dolphins cat plotting my dog grizzly bears

7. Chi’s Sweet Home by Kanata Konami will make a cat lover out of even the staunchest nay-sayer (I should know, I was one of them!). These tiny, darling books chronicle the author’s adventures in adopting a street kitten.



8. Locke & Key by Joe Hill follows the Locke family as they move into their family’s ancestral home, a Victorian mansion called Lovecraft. Bad things happen. The story is dark, disturbing and utterly addictive. Joe is certainly giving his father, Stephen King, a run for the title of King of the Macabre!

locke & key

9. Y: the Last Man and Saga by Brian Vaughan are two offerings from a Cleveland native. Y: the Last Man follows Yorick, the lone survivor of a plague that kills all the men. Saga is his newest offering and it is just plain bizarre, in an awesome way! Interplanetary wars and star-crossed lovers!

y last man saga

10. The Walking Dead by Robert Kirkman…do I really need to explain this one? Actually, I gave up in the show after the first season, but the books are fantastic. They are so much more horrifying than the tv series and after the first book, they books and television show are two entirely different things. I think it’s safe to read and watch simultaneously.

walking dead 1

And just so that I am not ending on that horrific zombie note, here’s a nice bonus:

Eric Shanower’s Oz series is a must-read! This graphic adaptation of L. Frank Baum’s classic Wizard of Oz series is one of my favorite discoveries. The story is fresh and illustrations are amazing. Every time I look at them I want to take them apart and frame the pages. I encourage you to venture to the Children’s Department and rediscover Dorothy and her band of misfits as they have adventures in the land of Oz.

oz 1oz 2oz 3oz 4oz 5

Happy Reading!


Lucky 13: Top Ten (plus three) Reads of 2013 December 19, 2013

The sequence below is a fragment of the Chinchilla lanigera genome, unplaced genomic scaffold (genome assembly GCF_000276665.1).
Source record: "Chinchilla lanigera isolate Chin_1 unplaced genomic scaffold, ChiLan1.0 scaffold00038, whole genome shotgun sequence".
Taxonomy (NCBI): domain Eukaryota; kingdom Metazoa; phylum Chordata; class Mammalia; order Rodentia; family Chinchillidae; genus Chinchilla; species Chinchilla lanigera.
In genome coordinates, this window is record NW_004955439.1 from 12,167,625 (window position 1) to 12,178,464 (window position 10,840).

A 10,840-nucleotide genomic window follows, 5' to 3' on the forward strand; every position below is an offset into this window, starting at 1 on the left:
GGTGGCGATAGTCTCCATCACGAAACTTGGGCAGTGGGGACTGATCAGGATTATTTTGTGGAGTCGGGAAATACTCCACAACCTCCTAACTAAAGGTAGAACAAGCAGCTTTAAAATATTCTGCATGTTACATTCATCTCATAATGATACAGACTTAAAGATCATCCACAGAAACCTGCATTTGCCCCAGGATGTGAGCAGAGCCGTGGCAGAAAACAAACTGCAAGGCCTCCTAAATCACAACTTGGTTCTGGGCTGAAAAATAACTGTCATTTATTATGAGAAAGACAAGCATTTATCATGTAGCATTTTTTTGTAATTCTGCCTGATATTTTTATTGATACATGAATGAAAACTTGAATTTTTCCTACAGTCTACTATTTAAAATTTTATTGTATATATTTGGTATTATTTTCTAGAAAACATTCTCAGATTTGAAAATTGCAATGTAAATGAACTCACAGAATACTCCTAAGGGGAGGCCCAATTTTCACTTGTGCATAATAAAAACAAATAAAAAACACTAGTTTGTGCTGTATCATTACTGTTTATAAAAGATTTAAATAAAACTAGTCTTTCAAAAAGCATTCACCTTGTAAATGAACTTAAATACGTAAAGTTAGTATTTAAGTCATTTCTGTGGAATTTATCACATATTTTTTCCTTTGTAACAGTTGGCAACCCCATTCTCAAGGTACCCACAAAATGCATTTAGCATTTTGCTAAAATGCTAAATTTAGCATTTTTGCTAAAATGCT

Posted by Megan in Top Ten.
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This year I made an effort to expand my reading horizons and in the process I discovered some amazing books! I read or listened to 200 books in 2013 and picking 13 favorites was nearly impossible, but after much fretting, I am finally satisfied with my 2013 “Best Of” list.

1. Favorite Nonfiction:

power of habit

The Power of Habit by Charles Duhigg. I found this book fascinating. The case studies and anecdotes are compelling (and in some cases a little creepy). I found the suggestions and techniques for changing habits to be useful in my own ongoing quest to make healthier choices.

2. Favorite Picture Book:


The Day the Crayons Quit by Drew Daywalt. My nephews, ages 7, 8, and 9, think that they are getting too old for picture books, but I say you’re never too old for a charming and hilarious story! The letters from Yellow and Orange are my favorite!

3. Favorite Audio:

husband's secret

The Husband’s Secret by Liane Moriarty. Don’t let the gorgeous cover fool you, this is not fluff. This story has it all: family drama, hidden secrets, suspense, and even a touch of romance and humor. It was this book, more than anything else, that motivated me to walk the dogs in the recent blizzard-y weather.

4. Favorite YA:

reality boy

Reality Boy by A.S. King. Considering that the majority of my reading is YA, picking just one book for this list was a little painful. I must admit that I have become slightly obsessed with A.S. King’s books. Her books are full of heart-breakingly dysfunctional characters and the their struggles to have better lives. Her stories are powerful and empowering, and not just for teens.

5. Favorite Middle Grade:

hero's guide